Revv22's Blog

November 12, 2011

Hungry Patriots

Filed under: Uncategorized — revv22 @ 10:44 am

Apparently in Kenya at the moment it is unpatriotic to demand that the government pays attention to a discussion that has been going on for more than two years. Even if they (govt) were part of the conversations.

As the academic and support staff of Kenyan public universities opt for industrial action as a final yell for attention, some one at the ministry for higher education is busy suggesting that their strike is ‘ill-timed and unpatriotic’.. Well not exactly in those words. But when the minister in charge sites the current economic ditch and the military operations in Somalia as being the priority for treasury, she is simply playing an underhand tactic in the negotiations.

You can’t in one minute acknowledge that concerns raised are legitimate and in the next dismiss their timing as being unpatriotic. The minister should own up to the fact that her ministry has not been seriously considering the plights of the unionist for all this time. Turning the public against the group is a cowardly way of intimidating the university staff. Is unfortunate that some of the students and parents are also publicly denouncing the strike, saying that they have paid school fees and have to be taught. Of course they have a right to get the services they have paid for but wouldn’t it be best if they demanded for a solution without criminalising the striking workers.

Media houses have not made the situation any better, with one putting up a question for vote, “do you think the lecturers strike is unpatriotic?”. What they failed to cover is that the current strike, even though it involves both lecturers and support staff, is mainly a push by the latter. What has been highlighted is the demands by senior staff whose demanded salary increment would put them in the same salary scale as high court judges. What they fail to see, is that the people parading placards, are the “wanjiku workers” who are in constant contact with the student body on a day to day basis. These include security officers, kitchen staff, librarians, lab assistants, office clerks and administrators, front desk attendants and office secretaries… The list is endless.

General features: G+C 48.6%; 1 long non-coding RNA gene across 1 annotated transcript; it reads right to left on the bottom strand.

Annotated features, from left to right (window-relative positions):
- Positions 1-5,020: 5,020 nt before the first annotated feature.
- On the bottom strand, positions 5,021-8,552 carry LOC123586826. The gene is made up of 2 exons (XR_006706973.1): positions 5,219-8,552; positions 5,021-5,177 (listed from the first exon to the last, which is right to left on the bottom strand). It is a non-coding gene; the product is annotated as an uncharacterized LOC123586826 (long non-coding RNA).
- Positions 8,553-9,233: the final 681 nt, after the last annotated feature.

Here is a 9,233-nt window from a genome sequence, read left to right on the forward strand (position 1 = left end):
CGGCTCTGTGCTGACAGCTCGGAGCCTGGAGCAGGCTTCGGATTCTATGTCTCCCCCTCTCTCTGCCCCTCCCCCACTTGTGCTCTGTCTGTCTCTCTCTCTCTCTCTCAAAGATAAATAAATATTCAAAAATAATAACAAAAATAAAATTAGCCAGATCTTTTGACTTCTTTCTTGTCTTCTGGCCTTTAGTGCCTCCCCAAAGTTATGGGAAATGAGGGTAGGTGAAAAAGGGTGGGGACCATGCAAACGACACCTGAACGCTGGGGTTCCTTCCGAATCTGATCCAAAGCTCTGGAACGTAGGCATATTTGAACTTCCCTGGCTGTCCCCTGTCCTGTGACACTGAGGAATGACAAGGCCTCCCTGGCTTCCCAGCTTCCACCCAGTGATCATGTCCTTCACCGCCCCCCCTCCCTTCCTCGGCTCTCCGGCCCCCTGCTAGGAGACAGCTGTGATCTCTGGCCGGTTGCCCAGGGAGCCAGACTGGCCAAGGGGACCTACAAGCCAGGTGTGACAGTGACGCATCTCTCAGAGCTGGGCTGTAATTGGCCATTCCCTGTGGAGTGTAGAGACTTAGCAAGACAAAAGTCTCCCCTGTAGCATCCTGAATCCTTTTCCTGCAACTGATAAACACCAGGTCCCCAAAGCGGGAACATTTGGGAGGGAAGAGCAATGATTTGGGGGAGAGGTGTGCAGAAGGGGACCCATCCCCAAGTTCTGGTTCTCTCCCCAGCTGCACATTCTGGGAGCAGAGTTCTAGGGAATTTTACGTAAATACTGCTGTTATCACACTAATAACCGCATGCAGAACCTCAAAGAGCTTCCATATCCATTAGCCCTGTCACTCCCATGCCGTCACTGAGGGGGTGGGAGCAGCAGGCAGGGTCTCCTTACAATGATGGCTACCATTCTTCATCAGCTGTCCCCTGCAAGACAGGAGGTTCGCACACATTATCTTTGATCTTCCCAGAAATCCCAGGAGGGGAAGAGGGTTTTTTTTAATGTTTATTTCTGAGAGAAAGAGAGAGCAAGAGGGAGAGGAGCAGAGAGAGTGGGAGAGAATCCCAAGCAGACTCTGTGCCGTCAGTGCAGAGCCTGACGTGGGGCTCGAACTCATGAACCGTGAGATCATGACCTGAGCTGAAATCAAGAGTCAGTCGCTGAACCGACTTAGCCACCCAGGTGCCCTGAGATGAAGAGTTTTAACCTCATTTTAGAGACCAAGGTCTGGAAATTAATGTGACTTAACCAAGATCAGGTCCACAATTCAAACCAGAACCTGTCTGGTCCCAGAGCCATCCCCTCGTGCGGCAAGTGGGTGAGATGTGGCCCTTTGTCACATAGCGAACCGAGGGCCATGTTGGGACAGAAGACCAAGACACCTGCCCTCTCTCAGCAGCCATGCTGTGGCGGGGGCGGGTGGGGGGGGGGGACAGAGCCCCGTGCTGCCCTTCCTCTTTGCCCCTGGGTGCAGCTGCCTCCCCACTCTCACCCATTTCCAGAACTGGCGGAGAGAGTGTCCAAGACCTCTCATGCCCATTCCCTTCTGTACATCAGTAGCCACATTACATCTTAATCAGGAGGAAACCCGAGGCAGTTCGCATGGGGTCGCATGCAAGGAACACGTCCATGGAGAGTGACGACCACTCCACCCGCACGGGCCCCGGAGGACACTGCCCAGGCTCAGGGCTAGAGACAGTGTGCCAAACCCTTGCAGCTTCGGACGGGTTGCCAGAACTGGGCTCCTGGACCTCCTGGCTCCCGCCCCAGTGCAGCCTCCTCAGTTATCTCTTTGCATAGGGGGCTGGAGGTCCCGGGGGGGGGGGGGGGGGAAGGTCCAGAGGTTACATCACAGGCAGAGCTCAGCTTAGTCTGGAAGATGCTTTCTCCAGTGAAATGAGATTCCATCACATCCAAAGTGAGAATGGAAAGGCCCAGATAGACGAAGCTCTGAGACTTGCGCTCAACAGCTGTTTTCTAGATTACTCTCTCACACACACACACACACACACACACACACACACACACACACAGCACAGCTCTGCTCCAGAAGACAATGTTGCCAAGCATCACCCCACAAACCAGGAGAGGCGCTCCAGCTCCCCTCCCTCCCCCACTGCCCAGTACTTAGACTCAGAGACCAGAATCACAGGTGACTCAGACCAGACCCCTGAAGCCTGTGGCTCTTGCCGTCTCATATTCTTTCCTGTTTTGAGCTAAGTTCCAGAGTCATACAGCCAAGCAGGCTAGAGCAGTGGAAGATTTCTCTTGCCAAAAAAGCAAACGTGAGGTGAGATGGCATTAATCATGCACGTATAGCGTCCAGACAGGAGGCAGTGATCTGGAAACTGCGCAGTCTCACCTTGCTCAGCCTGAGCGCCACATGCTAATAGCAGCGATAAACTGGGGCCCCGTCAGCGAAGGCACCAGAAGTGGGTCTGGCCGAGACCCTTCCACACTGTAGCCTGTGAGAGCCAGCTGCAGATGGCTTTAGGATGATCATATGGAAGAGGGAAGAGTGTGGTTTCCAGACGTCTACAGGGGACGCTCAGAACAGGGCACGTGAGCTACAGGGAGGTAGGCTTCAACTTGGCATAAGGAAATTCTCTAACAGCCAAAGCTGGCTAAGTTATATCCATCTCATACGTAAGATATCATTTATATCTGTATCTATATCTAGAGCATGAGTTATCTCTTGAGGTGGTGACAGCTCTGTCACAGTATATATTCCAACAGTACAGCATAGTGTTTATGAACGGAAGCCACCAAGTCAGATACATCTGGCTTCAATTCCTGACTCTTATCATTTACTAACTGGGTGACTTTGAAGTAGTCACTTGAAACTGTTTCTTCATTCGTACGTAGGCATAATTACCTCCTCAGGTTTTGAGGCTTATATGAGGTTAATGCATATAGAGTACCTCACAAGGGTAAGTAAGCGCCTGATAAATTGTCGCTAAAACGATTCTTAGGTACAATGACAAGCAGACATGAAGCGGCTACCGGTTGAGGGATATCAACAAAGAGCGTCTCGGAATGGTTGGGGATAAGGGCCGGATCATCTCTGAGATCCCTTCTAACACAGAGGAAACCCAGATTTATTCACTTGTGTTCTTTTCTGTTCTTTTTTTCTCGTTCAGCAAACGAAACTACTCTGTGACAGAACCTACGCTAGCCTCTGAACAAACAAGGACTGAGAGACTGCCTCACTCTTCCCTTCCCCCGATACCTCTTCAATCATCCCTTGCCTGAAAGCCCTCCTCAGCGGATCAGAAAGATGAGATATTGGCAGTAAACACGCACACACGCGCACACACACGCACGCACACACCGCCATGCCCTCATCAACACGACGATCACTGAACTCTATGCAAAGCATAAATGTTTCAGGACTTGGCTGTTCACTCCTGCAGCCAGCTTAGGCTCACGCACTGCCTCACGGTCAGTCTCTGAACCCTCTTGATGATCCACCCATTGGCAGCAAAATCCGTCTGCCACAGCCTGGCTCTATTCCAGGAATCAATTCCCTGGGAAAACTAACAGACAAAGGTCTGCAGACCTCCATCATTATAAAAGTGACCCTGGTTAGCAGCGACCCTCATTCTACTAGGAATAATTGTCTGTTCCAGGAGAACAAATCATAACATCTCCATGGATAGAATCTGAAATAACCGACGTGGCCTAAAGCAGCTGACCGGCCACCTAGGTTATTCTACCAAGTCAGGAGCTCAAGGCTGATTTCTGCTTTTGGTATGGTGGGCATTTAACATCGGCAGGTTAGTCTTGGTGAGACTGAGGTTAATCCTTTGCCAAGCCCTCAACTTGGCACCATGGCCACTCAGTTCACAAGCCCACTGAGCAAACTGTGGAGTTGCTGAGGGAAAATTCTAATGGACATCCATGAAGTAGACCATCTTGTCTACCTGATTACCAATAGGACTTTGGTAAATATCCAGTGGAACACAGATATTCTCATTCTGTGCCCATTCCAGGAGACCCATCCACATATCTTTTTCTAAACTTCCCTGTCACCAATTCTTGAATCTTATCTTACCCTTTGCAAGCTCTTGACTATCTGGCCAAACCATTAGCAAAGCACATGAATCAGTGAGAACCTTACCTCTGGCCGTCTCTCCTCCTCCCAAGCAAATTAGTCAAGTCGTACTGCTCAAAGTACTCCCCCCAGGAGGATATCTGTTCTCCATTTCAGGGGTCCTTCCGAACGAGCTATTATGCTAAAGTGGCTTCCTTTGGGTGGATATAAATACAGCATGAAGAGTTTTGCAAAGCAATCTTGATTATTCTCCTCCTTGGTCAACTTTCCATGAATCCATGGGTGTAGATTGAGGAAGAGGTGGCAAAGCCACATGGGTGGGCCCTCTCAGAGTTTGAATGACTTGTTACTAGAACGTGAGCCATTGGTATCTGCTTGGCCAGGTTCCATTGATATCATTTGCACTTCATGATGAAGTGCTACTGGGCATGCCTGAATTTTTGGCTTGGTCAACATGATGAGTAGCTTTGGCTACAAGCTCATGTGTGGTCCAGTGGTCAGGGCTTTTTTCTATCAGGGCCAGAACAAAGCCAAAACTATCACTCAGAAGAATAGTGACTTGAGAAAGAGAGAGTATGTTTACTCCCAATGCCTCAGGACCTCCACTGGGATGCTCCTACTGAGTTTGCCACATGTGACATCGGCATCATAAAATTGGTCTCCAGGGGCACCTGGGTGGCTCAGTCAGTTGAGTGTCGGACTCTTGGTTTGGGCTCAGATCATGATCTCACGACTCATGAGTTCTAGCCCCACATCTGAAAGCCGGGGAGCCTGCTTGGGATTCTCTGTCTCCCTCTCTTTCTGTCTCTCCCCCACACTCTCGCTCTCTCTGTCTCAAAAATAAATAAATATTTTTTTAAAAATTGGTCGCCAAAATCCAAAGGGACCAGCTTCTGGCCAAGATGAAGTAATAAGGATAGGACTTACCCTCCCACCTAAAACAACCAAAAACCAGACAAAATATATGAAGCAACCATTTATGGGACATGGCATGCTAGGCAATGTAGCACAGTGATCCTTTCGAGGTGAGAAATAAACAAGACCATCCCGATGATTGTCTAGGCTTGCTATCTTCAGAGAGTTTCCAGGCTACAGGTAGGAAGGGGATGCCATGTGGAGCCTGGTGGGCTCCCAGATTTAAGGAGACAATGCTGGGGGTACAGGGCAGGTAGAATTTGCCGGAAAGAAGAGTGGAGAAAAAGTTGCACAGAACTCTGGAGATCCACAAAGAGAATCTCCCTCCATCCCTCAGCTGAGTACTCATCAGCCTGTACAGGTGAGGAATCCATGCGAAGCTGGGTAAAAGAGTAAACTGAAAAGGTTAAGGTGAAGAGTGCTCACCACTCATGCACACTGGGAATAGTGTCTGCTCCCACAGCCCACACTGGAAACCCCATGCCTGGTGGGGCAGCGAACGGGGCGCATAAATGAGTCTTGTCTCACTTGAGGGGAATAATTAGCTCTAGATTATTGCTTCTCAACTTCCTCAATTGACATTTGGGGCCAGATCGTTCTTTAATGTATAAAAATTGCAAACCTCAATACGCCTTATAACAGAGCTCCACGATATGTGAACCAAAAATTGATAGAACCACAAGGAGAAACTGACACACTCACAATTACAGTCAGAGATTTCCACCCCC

These persons are equally feeling the psychological pinch of the war (which by the way no one has bothered to tell us how much it is costing us and how we are funding it) and the ailing economy. Being that they are workers at higher learning institutions, they are probably the most versed in matters of “utaratibu” and protocol. So for them to take to the streets as they so often urge their students not to, it means they have heard enough empty promises and deadlock negotiations. Their “sticking up to the man” especially in time of war is a sign of open and liberal thought which is perhaps the difference between true patriotism and jingoism.



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